Street renaming ignites push to recognize more women leaders


Brian Delgado

Dolores Huerta, founder & president of the Dolores Huerta Foundation and Cofounder of the United Farm Workers of America with Cesar Chavez, spoke at the “Empowering La Comunidad”-Gentrification Town Hall.

Russell Navarrette, Community News Reporter

Cal State LA professor and activist Leda Ramos wants to see more streets in Los Angeles named after prominent Latina women leaders.

Recently, Los Angeles City Councilman Kevin de León proposed to change a Boyle Heights’ street name from Lucha Reyes St. to Vicente Fernandez St.

The proposal has faced pushback due to allegations that Fernandez groped women and made homophobic comments.

De Leon’s office could not be reached despite emails.

Ramos believes that if the name changes, then it should be a woman role model’s name.

“By beginning the trend of naming streets after women, it gives young girls something to look up to,” she said.

In 2017 and 2018, Ramos organized a 50th-anniversary event to honor Dolores Huerta at Dolores Huerta square in Boyle Heights and thought the civil rights icon’s name should be chosen to replace Lucha Reyes St.

Huerta played a key role in creating labor laws to protect farmworkers, coining the term “Si se puede,” and working with civil rights activist Cesar Chavez and Larry Itliong, a Filipino American labor leader, to create the United Farm Workers.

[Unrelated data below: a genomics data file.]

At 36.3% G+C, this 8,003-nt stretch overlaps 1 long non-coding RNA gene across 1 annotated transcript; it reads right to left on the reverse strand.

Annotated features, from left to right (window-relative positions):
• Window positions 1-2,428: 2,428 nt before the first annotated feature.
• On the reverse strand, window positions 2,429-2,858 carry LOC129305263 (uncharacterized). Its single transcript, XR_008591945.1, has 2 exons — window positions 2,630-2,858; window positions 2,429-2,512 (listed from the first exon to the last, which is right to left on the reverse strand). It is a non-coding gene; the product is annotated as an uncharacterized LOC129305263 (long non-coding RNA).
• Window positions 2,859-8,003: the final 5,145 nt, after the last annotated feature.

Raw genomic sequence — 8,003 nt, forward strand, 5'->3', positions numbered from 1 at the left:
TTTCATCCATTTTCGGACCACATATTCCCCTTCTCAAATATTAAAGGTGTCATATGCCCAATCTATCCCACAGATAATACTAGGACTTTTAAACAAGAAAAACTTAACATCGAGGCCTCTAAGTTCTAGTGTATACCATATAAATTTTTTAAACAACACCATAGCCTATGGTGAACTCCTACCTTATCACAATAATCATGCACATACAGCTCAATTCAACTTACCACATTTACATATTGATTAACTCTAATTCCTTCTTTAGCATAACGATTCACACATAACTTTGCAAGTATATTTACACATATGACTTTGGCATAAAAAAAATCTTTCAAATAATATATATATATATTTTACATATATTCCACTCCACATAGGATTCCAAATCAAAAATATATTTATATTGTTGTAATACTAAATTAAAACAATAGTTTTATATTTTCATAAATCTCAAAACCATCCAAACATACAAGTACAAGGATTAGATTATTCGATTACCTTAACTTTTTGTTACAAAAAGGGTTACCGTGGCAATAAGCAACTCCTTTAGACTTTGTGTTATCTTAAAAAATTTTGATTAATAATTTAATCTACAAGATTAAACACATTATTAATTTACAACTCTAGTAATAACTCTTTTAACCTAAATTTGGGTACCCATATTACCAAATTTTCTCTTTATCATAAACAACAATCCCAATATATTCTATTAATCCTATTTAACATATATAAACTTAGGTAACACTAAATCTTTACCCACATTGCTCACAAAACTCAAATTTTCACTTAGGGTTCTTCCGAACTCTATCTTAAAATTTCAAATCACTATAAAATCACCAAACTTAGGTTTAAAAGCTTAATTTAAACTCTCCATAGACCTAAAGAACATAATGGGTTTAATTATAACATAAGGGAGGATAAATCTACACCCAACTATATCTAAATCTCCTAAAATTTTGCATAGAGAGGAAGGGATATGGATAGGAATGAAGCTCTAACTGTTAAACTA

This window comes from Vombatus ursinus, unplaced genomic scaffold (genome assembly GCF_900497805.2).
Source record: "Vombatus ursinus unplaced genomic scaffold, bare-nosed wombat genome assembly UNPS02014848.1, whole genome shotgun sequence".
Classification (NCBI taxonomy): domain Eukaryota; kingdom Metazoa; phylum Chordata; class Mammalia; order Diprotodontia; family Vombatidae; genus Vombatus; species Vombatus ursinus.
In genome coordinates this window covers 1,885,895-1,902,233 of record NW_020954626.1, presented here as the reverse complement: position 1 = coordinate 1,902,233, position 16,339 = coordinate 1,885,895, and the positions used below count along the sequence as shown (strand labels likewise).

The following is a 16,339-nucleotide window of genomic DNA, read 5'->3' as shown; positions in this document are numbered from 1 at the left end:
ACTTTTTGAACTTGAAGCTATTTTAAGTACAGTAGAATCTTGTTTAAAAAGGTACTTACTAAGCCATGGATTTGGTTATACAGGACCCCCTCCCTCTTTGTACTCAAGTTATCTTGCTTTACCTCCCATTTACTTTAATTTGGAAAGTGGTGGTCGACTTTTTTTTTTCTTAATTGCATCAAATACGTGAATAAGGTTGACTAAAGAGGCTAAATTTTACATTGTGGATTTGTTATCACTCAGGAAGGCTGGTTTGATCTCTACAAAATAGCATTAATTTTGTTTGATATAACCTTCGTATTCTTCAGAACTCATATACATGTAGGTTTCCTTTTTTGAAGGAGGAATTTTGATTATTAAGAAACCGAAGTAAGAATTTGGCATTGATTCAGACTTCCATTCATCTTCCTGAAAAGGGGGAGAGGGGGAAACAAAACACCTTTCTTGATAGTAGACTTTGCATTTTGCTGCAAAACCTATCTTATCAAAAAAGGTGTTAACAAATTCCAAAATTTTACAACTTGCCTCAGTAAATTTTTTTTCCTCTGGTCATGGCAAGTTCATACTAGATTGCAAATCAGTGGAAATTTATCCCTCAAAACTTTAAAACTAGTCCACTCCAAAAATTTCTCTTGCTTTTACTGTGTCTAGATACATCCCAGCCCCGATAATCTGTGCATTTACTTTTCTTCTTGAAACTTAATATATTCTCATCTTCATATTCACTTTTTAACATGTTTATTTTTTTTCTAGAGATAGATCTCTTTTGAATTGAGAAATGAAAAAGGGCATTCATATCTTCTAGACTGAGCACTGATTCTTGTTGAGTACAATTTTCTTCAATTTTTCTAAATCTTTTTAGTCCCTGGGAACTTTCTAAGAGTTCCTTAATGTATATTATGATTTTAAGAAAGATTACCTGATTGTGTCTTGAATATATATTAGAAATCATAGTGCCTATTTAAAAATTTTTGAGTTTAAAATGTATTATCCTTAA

Ramos said there was so much support to help her organize the event to honor Dolores Huerta. People like musician Alice Bag and Emiliana Guereca, the Women’s March Foundation founder. In a Facebook post, Ramos wrote, “What world do we live in where we have almost ZERO streets named after POC women in Los Angeles?”

Ramos, who teaches in the Chicano studies department, said she had had several students that did not know of Dolores Huerta until they got to college.

Most of the Los Angeles council members are men, she noted. Out of 15 elected officials, just three are women.

Ramos said that women are constantly fighting patriarchy, a system or government in which men hold power and women are largely excluded from it.

She said that de Leon’s proposal resembled a type of patriarchy because his approach to the proposal didn’t involve community input, which is essential when it comes to changes in the community. After all, it brings people together and allows everyone to feel they are part of a community and allowed to be heard.

Community News produces stories about under-covered neighborhoods and small cities on the Eastside and South Los Angeles. Please email feedback, corrections and story tips to [email protected].